THIS SMALL, WISE, candid and entertaining book is an expanded version of a notable article Malcolm Cowley wrote for Life in 1978. The forword quotes from some of the letters the article evoked from elderly readers whose handicaps had not sapped their vitality. The view from 80 is "a personal message" to each of his "comrades in age." With pleasantly rambling discursiveness Cowley surveys the various ways in which the always increasing body of octogenarians cope with the various mental and physical problems of growing old. Writing -- to borrow the title of a Hardy poem -- as "An Ancient to Ancients." he knows both the satisfactions and the infirmities, the virtues and the vices, of advancing age. He gives as examples some more or less illustrious individuals, especially (since he is a man of letters) writers and artists; he also takes account of the mainly nameless multitude who have their no less authentic experience and wisdom.

Cowley can cite statistics but, happily, he does not write as a sociologist or psychologist. He can also cite the sober optimism of Cicero and the "bleak pessimism" of Simone de Beauvoir. As a cultivated human being to whom nothing human is alien, he has a sympathetic understanding of both the sad and the comic, the inspiring and the depressing. His plentiful anecdotes must call up additional items in his reader's minds. For instance, when he speaks of avarice and the irresponsible accumulating of junk as familiar weaknesses of age, we may think of the spinster who left behind her a box labeled "Pieces of string too small for use." More often, perhaps, remarks on this as on other infimities make us think of ourselve; my wife and I, both incurable hoarders, have belatedly been trying to reduce the accumulations of 44 years of living in one house.

The View from 80 is smaller, slighter and generally more cheerful (or so it seems) than The View in Winter (1979), in which the Englishman Ronald Lythe recorded interviews with many old persons, predominantly of the working class. These, although they have survived to enjoy the benefits of the welfare state, often look back on a life of struggle; most of them had been sustained by sturdy fortitude. Cowley notes those benefits, and the English people's relative freedom from the fear of break-ins and muggings. But he also remarks that "England has been no more successful than the United States in finding useful occupations for persons retired from industry." Many of these, according to Blythe, spend most of their time peering out of the window or, on the water front, watching the waves roll in. Cowley admires the old who show an "heroic or merely obstinate refusal to surrender in the face of time"; and he envies those who "accept old age as a series of challenges." "Work," he declares, "has always been the sovereign specific"; but he can also sympathize with the old who merely enjoy sitting still in the sun and become, like a snake on a warm rock, a part of nature.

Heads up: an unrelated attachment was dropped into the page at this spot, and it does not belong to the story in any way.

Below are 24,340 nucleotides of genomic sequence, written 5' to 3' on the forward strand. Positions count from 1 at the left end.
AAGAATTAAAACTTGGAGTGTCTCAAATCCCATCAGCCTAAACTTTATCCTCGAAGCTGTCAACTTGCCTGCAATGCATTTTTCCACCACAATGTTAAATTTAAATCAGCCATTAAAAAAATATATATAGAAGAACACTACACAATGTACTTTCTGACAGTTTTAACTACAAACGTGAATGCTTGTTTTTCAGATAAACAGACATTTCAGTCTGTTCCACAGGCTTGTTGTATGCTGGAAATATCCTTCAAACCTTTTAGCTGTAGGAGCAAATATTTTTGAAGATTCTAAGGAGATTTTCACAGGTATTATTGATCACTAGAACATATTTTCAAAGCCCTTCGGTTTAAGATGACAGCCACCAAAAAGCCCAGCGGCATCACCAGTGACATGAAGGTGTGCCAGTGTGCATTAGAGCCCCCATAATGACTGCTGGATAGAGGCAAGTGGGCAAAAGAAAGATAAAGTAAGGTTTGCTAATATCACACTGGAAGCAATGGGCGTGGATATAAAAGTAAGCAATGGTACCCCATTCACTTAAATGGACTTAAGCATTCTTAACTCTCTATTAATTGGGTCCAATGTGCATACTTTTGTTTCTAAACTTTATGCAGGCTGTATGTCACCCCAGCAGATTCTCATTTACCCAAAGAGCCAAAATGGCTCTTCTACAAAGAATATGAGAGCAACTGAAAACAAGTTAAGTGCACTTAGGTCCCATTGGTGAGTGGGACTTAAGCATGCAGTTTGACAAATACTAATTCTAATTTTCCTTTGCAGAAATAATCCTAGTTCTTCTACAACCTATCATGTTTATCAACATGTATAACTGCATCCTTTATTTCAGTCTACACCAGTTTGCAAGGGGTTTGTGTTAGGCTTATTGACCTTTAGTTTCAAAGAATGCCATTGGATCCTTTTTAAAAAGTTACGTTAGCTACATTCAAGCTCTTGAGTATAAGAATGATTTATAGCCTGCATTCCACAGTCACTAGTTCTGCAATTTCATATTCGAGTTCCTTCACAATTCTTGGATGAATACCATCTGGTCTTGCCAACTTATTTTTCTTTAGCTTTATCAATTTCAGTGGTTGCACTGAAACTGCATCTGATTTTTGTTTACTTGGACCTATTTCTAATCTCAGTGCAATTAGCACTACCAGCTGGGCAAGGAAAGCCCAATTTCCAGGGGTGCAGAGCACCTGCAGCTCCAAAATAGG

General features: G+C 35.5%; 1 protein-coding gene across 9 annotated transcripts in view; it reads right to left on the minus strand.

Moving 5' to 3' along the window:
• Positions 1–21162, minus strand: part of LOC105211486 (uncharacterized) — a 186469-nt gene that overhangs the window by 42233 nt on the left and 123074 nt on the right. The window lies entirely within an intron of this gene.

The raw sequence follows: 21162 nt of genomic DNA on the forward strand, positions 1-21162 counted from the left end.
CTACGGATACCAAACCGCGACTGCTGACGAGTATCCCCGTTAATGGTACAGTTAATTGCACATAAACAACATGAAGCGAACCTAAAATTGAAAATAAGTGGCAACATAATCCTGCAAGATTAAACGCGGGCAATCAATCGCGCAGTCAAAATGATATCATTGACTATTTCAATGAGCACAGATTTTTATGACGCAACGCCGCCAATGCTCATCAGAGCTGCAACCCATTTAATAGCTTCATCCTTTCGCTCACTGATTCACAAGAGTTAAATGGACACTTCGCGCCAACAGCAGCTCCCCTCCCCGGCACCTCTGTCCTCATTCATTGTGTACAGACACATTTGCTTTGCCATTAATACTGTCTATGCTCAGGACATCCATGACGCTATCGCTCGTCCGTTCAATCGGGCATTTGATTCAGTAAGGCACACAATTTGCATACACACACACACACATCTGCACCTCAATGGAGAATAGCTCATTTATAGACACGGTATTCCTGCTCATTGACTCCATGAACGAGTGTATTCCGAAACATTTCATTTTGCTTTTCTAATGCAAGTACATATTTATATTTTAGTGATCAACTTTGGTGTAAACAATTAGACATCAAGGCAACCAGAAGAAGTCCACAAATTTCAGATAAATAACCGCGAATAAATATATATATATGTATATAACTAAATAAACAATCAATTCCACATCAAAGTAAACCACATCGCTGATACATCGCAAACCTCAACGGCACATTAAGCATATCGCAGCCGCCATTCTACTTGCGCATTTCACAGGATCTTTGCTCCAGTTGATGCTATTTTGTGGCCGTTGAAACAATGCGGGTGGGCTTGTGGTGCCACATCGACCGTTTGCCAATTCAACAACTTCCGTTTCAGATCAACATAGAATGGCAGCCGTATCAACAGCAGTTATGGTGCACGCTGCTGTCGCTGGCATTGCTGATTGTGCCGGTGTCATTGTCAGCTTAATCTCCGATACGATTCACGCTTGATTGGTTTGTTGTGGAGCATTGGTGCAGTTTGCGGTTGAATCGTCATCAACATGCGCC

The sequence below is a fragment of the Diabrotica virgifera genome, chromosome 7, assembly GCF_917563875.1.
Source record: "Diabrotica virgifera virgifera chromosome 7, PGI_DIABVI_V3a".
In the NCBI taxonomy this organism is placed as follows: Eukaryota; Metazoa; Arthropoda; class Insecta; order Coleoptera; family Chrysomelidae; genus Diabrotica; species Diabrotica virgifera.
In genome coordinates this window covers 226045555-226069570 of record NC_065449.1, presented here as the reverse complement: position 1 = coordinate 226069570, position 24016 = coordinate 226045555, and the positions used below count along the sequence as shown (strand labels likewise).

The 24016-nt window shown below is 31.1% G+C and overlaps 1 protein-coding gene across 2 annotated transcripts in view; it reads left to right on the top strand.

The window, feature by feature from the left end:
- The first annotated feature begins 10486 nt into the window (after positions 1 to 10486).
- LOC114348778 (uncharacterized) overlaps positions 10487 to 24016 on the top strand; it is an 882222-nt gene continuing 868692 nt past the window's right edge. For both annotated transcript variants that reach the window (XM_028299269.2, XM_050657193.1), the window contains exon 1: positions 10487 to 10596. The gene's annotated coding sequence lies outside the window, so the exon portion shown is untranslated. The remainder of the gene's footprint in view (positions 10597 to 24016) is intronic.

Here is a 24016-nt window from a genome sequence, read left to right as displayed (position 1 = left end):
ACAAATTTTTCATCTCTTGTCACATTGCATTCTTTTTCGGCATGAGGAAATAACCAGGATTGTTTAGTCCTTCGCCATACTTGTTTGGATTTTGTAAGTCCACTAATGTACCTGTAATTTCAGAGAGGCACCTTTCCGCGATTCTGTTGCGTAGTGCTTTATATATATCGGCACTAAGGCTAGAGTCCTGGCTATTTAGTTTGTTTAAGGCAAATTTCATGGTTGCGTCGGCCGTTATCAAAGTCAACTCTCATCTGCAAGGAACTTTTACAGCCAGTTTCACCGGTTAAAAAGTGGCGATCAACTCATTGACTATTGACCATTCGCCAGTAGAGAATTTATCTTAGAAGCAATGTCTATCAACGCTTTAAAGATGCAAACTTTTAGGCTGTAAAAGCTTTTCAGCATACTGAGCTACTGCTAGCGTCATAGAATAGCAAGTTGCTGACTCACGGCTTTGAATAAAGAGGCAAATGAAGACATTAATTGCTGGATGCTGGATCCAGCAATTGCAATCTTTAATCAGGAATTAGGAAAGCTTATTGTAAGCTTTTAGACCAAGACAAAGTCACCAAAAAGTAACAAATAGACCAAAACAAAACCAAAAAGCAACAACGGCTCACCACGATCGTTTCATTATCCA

While Cowley does not neglect the poor and deprived, he is in general more concerned with the comfortable and educated; in these times even the latter may be troubled by the specter of poverty. All old people may be haunted by a conscious or unconscious ache because they feel themselves no longer of any use, mere bunches of dry seaweed decaying on the beach. And members of all classes may share the fear of becoming physically helpless or senile. The seventh and last age of man, according to Shakespeare's melancholy cynic Jaques, is "second childishness, and mere oblivion,/Sans teeth, sans eyes, sans taste, sans everything." A while ago, by the way, because of an unsteady gait I was sent to consult a neurologist: when I mentioned the annoyance of forgetfulness (which Cowley touches on), he only laughed and said you don't need to worry until you forget where you live -- counsel which I found rather cold comfort. I might add that the subway fare of a dime (in Boston) is a dubious compensation for having to present the card of a "senior citizen" -- that horrid euphemism coined by a society which shrinks from the word "old."

I once heard of an old New Englnd rustic who pitied the wretched life of an old neighbor: "He don't chew, he don't drink, he don't swear, he ain't got any resources in himself." The last phrase, transposed into a higher key, might be called Cowley's main thesis. "Poet or housewife, businessman or teacher, every old person needs a work project if he wants to keep himself more alive." I endorse the principle but, since my last big job was published when I was 76, I haven't had the energy to start on another. Perhaps we ancients might be tempted, as Cowley is, by the specific project of "trying to find a shape or pattern in our lives" by searching our memories and records (if we have kept any). To quote his concluding sentence, "At least we can say to the world of the future, or to ourselves if nobody else will listen, 'I really was ' -- or even, with greater self-confidence, 'I was and am this .'" But we may be less sure than Malcom Cowley seems to be that such an ego-trip would be bracing. At any rate his small book is a very pleasurable mixture of stimulant and emollient; we could wish that it were less small.